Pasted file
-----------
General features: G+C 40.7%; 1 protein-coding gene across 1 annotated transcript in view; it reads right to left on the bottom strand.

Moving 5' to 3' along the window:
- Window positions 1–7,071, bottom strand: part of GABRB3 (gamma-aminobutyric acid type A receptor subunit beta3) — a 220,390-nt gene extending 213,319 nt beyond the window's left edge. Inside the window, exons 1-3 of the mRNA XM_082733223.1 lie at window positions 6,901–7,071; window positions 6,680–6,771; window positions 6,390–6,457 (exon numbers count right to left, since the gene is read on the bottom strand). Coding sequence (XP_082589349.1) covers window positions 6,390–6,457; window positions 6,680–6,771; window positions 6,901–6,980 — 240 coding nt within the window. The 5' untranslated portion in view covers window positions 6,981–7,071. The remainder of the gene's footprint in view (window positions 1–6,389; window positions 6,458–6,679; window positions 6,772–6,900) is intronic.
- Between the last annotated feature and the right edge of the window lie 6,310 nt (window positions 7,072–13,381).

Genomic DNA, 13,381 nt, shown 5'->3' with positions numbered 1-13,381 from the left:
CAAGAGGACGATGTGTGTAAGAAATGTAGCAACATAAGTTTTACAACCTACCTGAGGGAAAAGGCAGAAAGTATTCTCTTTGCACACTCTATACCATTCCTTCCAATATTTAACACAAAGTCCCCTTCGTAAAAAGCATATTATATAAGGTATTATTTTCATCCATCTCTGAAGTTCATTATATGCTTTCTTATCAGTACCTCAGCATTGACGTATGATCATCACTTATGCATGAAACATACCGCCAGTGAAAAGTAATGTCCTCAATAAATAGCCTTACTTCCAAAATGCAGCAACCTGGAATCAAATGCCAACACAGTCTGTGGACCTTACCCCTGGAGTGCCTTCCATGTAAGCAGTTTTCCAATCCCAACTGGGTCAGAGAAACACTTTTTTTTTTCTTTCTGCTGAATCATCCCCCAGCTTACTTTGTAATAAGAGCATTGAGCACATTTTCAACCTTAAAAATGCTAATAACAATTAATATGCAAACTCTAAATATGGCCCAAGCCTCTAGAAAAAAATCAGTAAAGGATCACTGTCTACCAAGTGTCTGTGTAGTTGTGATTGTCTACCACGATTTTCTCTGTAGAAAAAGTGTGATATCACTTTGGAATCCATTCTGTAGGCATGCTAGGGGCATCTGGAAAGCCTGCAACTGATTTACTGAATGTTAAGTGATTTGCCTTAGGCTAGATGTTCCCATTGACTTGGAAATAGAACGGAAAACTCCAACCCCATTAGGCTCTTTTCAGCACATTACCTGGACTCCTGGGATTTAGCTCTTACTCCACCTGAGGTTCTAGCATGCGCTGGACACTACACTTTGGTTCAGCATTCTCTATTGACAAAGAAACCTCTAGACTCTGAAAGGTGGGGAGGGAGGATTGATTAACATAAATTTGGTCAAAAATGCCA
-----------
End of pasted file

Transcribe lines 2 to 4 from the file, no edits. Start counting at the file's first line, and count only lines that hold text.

Moving 5' to 3' along the window:
- Window positions 1–7,071, bottom strand: part of GABRB3 (gamma-aminobutyric acid type A receptor subunit beta3) — a 220,390-nt gene extending 213,319 nt beyond the window's left edge. Inside the window, exons 1-3 of the mRNA XM_082733223.1 lie at window positions 6,901–7,071; window positions 6,680–6,771; window positions 6,390–6,457 (exon numbers count right to left, since the gene is read on the bottom strand). Coding sequence (XP_082589349.1) covers window positions 6,390–6,457; window positions 6,680–6,771; window positions 6,901–6,980 — 240 coding nt within the window. The 5' untranslated portion in view covers window positions 6,981–7,071. The remainder of the gene's footprint in view (window positions 1–6,389; window positions 6,458–6,679; window positions 6,772–6,900) is intronic.
- Between the last annotated feature and the right edge of the window lie 6,310 nt (window positions 7,072–13,381).